JOHN DANKOSKY: We talked earlier about why big trees are so important to forest ecosystems. Maybe you can just flesh that out a little bit more for us Jim, I mean, what is it that makes them so important to ecosystems?
JIM LUTZ: So in terms of the tree population, big trees are proven. They’re proven successful. So in their genes is an adaptation for conditions that we see now and in the recent past. Also, big trees, they’re very important to the future of the forest because they’re producing many, many more seeds than those around them. One function that is really getting a lot of attention these days is carbon sequestration, how much carbon the trees can hold. And big trees really hold disproportionately more of the carbon, primarily because well, the carbon is mostly in wood but a big tree is often also a tall tree, so it’s occupying space in the forest that small trees just cannot be in.
JOHN DANKOSKY: So from a standpoint of carbon sequestration, if you have one really big oak tree, it’s going to perform better in terms of sequestering carbon than 10 or 15 little tiny oak trees?
JIM LUTZ: Absolutely. If we look at big trees in forests all around the world, from California to Cameroon, Michigan, to Malaysia, the biggest 1% of trees hold 50% of the biomass in those forests.
JOHN DANKOSKY: Another really interesting thing about big trees is what an excellent habitat they are for animals. And I know that you’ve looked at any number of birds and different types of mammals that live inside of trees. There are actually bats that live inside the bark of Douglas fir trees. I mean, there’s some amazing things the trees are able to do in terms of providing housing for animals.
JIM LUTZ: Big trees when they’re living, provide a lot of habitat. And then after big trees die, they become big snags, dead trees, and then when they fall they become big logs. Now, this is maybe oversimplistic but to make a big log on the forest floor it takes a big tree first. And sometimes the habitat just can’t be equaled by small trees. For example, if we take a large bird like an eagle, and eagle nests are very, very large, it needs a tremendous tree just to be able to support a nest like that.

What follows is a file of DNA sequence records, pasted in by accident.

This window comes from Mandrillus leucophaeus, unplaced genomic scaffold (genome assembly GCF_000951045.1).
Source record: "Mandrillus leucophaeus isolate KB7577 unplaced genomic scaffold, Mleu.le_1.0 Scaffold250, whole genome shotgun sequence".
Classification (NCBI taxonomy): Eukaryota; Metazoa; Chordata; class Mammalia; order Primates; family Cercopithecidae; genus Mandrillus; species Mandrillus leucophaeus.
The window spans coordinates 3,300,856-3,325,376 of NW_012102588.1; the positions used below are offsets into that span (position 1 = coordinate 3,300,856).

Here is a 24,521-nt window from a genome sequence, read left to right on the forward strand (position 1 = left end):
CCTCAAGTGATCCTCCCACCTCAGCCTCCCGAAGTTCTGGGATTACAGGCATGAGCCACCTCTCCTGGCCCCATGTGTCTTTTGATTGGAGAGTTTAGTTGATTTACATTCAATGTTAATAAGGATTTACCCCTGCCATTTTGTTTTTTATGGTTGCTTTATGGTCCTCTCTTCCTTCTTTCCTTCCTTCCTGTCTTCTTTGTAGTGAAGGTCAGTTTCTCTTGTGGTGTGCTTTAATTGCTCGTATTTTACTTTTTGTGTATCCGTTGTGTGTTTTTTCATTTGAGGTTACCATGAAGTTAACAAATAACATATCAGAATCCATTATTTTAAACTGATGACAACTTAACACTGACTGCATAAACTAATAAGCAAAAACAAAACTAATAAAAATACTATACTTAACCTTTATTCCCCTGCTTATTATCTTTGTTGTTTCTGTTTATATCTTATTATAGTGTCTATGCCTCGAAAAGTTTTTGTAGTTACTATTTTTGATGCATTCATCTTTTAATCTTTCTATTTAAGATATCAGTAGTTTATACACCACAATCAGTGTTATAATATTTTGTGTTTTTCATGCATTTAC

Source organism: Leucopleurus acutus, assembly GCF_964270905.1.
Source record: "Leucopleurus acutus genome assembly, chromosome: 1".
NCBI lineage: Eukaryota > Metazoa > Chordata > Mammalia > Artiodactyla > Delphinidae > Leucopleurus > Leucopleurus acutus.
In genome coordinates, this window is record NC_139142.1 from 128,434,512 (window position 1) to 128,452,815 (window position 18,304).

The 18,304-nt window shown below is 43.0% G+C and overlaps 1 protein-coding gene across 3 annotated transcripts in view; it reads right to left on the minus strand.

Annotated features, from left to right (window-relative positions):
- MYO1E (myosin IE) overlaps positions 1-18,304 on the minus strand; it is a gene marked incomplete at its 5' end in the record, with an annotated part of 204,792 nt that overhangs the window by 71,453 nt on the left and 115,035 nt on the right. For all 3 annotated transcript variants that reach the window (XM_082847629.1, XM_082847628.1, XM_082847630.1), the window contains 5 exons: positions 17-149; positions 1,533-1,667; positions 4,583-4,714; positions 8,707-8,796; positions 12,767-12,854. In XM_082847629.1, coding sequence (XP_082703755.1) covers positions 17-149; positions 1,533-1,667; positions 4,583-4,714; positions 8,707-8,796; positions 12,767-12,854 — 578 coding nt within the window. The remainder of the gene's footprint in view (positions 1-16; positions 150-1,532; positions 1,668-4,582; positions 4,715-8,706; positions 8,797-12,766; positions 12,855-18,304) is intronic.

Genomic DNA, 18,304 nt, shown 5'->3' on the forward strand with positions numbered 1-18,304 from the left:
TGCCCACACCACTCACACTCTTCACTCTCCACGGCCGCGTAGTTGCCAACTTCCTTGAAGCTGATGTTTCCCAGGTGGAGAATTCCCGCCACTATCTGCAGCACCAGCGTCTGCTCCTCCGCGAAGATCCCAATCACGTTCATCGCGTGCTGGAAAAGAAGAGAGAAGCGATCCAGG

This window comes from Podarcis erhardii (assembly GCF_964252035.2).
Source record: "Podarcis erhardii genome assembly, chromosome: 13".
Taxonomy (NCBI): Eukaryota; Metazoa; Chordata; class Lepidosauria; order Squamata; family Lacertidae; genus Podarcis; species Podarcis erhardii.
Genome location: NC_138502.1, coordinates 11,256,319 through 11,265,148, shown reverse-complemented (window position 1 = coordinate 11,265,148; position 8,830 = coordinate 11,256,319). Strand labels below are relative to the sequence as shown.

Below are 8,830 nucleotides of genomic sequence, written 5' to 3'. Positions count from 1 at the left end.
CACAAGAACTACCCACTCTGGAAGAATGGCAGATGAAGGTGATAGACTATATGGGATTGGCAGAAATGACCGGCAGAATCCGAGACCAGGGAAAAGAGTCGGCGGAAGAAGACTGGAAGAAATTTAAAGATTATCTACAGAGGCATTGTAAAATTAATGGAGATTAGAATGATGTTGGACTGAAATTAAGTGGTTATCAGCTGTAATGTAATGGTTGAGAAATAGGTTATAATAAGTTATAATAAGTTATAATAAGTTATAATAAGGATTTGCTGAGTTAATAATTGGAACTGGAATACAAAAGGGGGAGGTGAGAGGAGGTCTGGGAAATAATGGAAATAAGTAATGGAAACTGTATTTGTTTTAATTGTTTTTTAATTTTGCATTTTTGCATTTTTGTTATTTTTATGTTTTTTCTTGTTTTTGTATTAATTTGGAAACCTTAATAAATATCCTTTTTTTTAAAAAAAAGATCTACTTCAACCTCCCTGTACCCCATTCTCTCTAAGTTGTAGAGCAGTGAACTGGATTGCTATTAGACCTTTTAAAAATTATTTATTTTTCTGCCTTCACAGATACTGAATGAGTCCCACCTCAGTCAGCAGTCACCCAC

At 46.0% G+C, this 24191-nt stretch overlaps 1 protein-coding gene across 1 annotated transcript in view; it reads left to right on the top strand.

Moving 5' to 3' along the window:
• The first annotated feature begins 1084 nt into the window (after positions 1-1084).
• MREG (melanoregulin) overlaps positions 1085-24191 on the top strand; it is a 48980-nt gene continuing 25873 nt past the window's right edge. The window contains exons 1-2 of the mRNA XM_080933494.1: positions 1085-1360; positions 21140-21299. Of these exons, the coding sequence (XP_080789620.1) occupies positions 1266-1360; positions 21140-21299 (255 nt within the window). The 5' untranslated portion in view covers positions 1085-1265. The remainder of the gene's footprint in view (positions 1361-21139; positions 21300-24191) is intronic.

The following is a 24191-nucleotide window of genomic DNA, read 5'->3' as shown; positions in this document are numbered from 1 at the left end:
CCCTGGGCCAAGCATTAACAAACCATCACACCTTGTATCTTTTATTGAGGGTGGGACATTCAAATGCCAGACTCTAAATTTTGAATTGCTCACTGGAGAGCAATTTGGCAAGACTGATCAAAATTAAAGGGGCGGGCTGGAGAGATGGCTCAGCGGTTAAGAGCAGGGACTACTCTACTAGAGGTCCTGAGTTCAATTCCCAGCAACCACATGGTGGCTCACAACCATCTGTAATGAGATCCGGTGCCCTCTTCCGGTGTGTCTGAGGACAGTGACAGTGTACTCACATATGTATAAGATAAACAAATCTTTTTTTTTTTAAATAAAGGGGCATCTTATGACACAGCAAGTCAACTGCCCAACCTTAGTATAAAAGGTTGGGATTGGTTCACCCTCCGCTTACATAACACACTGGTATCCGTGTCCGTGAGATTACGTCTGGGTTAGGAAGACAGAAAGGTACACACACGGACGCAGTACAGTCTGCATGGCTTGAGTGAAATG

JOHN DANKOSKY: So much of the world’s ecosystems are in peril right now because of climate change and other human-caused factors. What is the state of the big tree in America or globally right now, Jim?
JIM LUTZ: Well, it’s a mixed bag. The important thing to remember about a big tree is it takes a long time for a tree to get big. So what that means is over that long period of time, one century, two century, or three centuries, conditions need to be conducive to tree survival and growth.
So if we’re in a situation where conditions are changing very, very rapidly, the trees that are big right now might be having a harder time living in new conditions. And if trees can establish in those new conditions, it might take them centuries to, in turn, get really big. So around the world, we have been seeing decreases in the amount of big trees. A lot of that’s because of human activity, either logging or land use conversion but some of it is also due to changes in climate that are just making it a little harder for big trees to survive.
JOHN DANKOSKY: Yeah, those changes in climate include everything from a severe drought to increased risk of fire, if you have more wind events, you end up knocking over branches. It seems as though it’s a pretty hard time to be a big tree in a forest right now because of all of these factors.
JIM LUTZ: It is. Especially in the West where we’ve been having a lot of very large, high severity fires, it’s been a tough time for the big trees. In the past, when forests were a little less dense and fires were smaller and less severe, big trees could survive those fires. Now in the West, we’re seeing a lot of fires that are so hot that even the very largest trees are dying.